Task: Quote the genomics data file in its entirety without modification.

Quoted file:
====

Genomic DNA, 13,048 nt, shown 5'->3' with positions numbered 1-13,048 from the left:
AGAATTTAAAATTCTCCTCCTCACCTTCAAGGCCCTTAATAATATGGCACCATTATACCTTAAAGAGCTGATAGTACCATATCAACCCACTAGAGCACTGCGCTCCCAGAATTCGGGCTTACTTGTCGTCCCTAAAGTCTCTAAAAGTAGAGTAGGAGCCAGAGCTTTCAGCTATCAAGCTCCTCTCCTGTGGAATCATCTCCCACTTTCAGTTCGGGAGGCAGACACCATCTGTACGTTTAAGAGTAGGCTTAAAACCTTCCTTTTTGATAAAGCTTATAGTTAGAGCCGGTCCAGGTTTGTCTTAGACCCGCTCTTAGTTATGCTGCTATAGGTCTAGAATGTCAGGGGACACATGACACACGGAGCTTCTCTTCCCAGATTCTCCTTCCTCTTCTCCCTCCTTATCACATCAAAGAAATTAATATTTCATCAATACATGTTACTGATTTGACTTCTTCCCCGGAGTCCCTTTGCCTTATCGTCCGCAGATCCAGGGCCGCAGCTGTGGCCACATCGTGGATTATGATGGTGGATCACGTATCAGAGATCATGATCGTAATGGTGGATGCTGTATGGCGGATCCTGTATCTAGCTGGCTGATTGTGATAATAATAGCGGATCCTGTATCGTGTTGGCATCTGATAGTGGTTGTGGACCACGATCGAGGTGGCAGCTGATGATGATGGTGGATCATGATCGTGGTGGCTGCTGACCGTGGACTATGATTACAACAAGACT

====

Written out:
Genomic DNA, 13,048 nt, shown 5'->3' with positions numbered 1-13,048 from the left:
AGAATTTAAAATTCTCCTCCTCACCTTCAAGGCCCTTAATAATATGGCACCATTATACCTTAAAGAGCTGATAGTACCATATCAACCCACTAGAGCACTGCGCTCCCAGAATTCGGGCTTACTTGTCGTCCCTAAAGTCTCTAAAAGTAGAGTAGGAGCCAGAGCTTTCAGCTATCAAGCTCCTCTCCTGTGGAATCATCTCCCACTTTCAGTTCGGGAGGCAGACACCATCTGTACGTTTAAGAGTAGGCTTAAAACCTTCCTTTTTGATAAAGCTTATAGTTAGAGCCGGTCCAGGTTTGTCTTAGACCCGCTCTTAGTTATGCTGCTATAGGTCTAGAATGTCAGGGGACACATGACACACGGAGCTTCTCTTCCCAGATTCTCCTTCCTCTTCTCCCTCCTTATCACATCAAAGAAATTAATATTTCATCAATACATGTTACTGATTTGACTTCTTCCCCGGAGTCCCTTTGCCTTATCGTCCGCAGATCCAGGGCCGCAGCTGTGGCCACATCGTGGATTATGATGGTGGATCACGTATCAGAGATCATGATCGTAATGGTGGATGCTGTATGGCGGATCCTGTATCTAGCTGGCTGATTGTGATAATAATAGCGGATCCTGTATCGTGTTGGCATCTGATAGTGGTTGTGGACCACGATCGAGGTGGCAGCTGATGATGATGGTGGATCATGATCGTGGTGGCTGCTGACCGTGGACTATGATTACAACAAGACT